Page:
By AWPA Sydney
Sep 9, 2010, 00:59
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Australia West Papua Association (Sydney) AWPA update. August 2010
PO Box 28, Spit Junction, NSW 2088
AWPA update. August 2010
It was disappointing that the Pacific Islands Forum (PIF) leaders failed to condemn the human right abuses being committed by the Indonesian military in West Papua and failed to grant observer status to the West Papuan people at it annual meeting in Port Vila. Although the smaller Pacific Island countries must come under great pressure from Indonesia, Australia and PNG to keep West Papua off the agenda at the PIF, one would of thought that pacific solidarity would have at least raised concern about the human rights situation in West Papua in the Forum’s official communiqué.
Indonesia tries to gag Papuan lecture
DANIEL FLITTON SMH August 11, 2010
INDONESIAN officials have tried to put a stop to a public lecture in Melbourne tonight to discuss the troubled province of West Papua. In an echo of the pressure brought by China last year to dump the Melbourne screening of a film about a separatist struggle, an Indonesian official this week asked the Victorian branch of the Australian Institute of International Affairs to cancel the event. Speakers at ''West Papua's Search for Self-Determination'' will include Herman Wainggai - one of 43 West Papuans granted asylum after fleeing by boat to Australia in 2006 - and Deakin university academic Scott Burchill, who was banned from travelling to Indonesia the same year.
AIIA vice-president Graham Barrett said last night West Papua was clearly sensitive for Indonesia but the Institute's policy was to present all views without favour. Indonesian embassy spokesman Eko Junor said it was disappointing more notice of the event had not been given so the Indonesian ambassador or officials could have attended, to ''enrich the event with another side of the debate''. Mr Junor said the request to cancel the event was most likely a misunderstanding. Dr Burchill said Indonesia had pressured countries at the recent Pacific Island Forum to keep West Papua off the agenda. ''The less you talk about it, the more you try to block it, the more intensive the pressure becomes. You'd think they'd learned that from the East Timor experience,'' Dr Burchill said. The event will be held this evening at Dyason House in East Melbourne at 5.30pm. Source: The Age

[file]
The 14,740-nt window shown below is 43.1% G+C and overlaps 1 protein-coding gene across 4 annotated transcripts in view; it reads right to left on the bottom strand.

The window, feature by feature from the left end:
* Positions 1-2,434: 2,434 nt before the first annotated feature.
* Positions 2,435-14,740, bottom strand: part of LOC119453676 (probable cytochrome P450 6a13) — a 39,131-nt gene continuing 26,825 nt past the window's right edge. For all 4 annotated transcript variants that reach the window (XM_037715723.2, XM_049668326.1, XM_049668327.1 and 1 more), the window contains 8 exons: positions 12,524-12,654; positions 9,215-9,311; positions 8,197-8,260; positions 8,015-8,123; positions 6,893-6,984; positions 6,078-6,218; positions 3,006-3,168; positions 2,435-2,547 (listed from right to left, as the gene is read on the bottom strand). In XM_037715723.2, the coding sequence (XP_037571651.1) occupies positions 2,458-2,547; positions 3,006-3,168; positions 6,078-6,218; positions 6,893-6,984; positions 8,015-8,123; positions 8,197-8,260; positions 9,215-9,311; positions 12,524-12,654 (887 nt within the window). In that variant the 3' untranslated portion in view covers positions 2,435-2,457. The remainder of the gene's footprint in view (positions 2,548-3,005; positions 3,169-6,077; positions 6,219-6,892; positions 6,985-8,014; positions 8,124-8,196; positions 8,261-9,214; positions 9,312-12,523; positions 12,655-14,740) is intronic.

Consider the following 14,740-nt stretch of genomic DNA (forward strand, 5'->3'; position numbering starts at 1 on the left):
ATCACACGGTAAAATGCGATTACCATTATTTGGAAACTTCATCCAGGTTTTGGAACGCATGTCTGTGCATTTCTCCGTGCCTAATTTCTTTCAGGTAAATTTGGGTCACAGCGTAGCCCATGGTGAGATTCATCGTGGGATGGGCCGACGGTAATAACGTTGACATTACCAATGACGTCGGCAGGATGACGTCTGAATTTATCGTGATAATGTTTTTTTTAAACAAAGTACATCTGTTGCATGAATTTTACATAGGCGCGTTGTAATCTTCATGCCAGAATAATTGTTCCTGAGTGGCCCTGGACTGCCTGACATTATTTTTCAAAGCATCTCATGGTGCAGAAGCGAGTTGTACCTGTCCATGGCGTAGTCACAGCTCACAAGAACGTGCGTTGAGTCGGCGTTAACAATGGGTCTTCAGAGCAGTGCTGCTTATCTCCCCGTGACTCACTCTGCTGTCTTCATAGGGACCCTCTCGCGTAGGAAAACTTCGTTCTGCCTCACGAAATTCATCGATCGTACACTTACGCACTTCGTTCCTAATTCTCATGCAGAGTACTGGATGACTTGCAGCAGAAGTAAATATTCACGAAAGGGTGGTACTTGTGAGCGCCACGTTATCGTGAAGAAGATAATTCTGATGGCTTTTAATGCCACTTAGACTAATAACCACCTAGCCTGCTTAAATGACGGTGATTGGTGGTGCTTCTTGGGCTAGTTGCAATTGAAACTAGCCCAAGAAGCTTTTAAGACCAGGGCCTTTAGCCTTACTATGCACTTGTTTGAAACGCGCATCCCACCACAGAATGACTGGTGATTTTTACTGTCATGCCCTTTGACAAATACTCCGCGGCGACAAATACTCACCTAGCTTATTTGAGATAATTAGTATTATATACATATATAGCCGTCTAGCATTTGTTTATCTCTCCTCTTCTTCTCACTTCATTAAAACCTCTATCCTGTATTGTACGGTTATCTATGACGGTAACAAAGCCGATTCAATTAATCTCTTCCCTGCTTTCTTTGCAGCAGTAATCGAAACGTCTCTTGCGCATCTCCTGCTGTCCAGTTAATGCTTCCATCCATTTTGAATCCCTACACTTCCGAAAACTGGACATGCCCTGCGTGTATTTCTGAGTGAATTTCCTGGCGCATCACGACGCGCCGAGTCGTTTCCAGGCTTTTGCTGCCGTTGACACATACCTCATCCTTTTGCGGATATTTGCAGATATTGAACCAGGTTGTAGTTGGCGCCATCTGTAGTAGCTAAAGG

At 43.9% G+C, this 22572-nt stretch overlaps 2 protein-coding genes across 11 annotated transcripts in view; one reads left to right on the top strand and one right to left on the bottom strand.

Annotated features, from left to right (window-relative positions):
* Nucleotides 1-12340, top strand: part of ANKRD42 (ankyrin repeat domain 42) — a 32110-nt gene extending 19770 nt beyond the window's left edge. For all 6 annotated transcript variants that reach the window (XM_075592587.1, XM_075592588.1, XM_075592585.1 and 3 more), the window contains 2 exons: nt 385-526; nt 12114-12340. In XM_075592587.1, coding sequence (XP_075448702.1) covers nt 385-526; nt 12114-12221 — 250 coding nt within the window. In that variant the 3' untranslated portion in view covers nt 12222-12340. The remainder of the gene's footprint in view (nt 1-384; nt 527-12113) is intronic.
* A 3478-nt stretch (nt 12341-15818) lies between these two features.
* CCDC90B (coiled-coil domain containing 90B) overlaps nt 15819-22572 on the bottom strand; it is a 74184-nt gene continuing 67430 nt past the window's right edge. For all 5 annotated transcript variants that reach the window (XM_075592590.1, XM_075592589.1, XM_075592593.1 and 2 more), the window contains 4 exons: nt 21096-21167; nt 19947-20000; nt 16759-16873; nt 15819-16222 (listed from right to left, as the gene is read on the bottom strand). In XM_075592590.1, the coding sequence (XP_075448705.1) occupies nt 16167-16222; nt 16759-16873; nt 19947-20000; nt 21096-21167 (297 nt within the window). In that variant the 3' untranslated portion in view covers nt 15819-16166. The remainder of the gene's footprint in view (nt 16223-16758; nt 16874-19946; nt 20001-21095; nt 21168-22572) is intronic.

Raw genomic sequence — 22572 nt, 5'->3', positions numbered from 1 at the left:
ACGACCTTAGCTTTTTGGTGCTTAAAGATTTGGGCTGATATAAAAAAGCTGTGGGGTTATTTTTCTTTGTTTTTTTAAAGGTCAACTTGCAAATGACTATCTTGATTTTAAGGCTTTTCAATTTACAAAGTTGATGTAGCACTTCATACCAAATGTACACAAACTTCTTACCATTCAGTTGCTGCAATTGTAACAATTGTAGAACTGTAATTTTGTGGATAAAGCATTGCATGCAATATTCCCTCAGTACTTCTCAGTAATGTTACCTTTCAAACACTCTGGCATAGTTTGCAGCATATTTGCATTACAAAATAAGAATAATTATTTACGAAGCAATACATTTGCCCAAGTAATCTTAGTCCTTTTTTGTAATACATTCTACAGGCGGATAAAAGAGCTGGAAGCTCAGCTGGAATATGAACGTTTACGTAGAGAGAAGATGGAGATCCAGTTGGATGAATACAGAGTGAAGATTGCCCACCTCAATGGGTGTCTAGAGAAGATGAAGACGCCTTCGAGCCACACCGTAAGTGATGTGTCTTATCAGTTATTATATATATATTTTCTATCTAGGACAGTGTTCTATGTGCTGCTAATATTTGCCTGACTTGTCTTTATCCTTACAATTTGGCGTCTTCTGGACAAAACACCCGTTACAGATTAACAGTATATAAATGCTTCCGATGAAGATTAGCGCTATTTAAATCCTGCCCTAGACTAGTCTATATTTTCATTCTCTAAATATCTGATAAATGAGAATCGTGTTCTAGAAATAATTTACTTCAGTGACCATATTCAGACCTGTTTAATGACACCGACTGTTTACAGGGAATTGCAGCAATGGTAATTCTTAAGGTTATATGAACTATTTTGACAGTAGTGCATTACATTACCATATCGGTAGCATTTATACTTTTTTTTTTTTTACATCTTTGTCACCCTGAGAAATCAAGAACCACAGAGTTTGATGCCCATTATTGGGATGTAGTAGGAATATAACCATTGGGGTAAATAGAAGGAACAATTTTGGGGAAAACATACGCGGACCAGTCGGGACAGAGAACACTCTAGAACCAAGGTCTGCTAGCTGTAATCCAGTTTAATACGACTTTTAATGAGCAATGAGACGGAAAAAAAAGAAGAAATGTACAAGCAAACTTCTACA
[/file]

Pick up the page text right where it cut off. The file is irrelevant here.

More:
144 Soldiers at Papua Base Infected With HIV: TNI
Jakarta Globe Banjir Ambarita | August 10, 2010
Jayapura. The Indonesian military announced on Tuesday that at least 144 of its 15,000 servicemen stationed at the Cendrawasih Army base in Papua have tested positive for HIV. “That figure was based on medical examinations of all personnel at Cendrawasih,” spokesman Maj. Gen. Hotma Marbun said at a press conference at the base in Jayapura. “Four of those infected have since died,” he said. Hotma added that the prevalence of HIV here was the highest among Indonesian Armed Forces (TNI) bases. “Most of those who have the virus were sexually promiscuous,” Hotma said, adding they were mostly between the ages of 18 and 20. To prevent more soldiers from contracting the virus, he went on, base commanders were now carrying out an awareness and education campaign to disseminate information about the dangers of HIV and how to prevent infection . Meanwhile, those who have been diagnosed with the virus are receiving regular medical treatment, Hotma said. “We’re doing our best to stop the spread of the disease by reminding the soldiers not to engage in unsafe sex practices, and by reminding the infected soldiers to diligently stick with their treatment plans.” The revelation comes amid a wider campaign by the government to prevent the spread of HIV/AIDS and tuberculosis in workplaces, as well as to provide treatment for infected workers. The joint venture by the Ministry of Health, the Ministry of Manpower and Transmigration and the National AIDS Commission (KPAN) is also backed by the International Labor Organization. “Workplaces are ideal for the spread of a virus because they bring people together in close confinement,” said Bambang Giatno Rahardjo, the Health Ministry’s head of human resources development and empowerment. “Those whose immune systems are already weakened by HIV/AIDS are at greater risk of catching tuberculosis at work.” There are an estimated 390,000 people living with HIV in Indonesia, according to the latest KPAN data from March 2010. The commission warns this figure could increase to 500,000 by 2014 unless more is done to promote prevention and treatment programs in workplaces.
One killed in armed attack in Papua
The Jakarta Post, Jakarta | Thu, 08/05/2010
Puncak Jaya people: JP/Irawaty Wardany
A migrant was killed and another injured after unidentified gunmen attacked them in Wuneri village in the restive Papua regency of Puncak Jaya, police reported. Spokesman for the papua police Sr. Comr. Wachyono said Thursday that 25-year-old Wahid, a kiosk owner in the village, was shot dead late Wednesday afternoon. A motorcycle taxi (ojek) driver, who was passing by, also suffered gunshot wounds. Wachyono said that Wahid was shot inside his kiosk. The police found an AK-47 bullet shell at the crime site, he said. It was the second armed attack in Puncak Jaya in as many days. On Tuesday night a group of gunmen opened fire at a car carrying a district chief and his family on their way home from the regency capital of Mulia. The family survived the attack unhurt.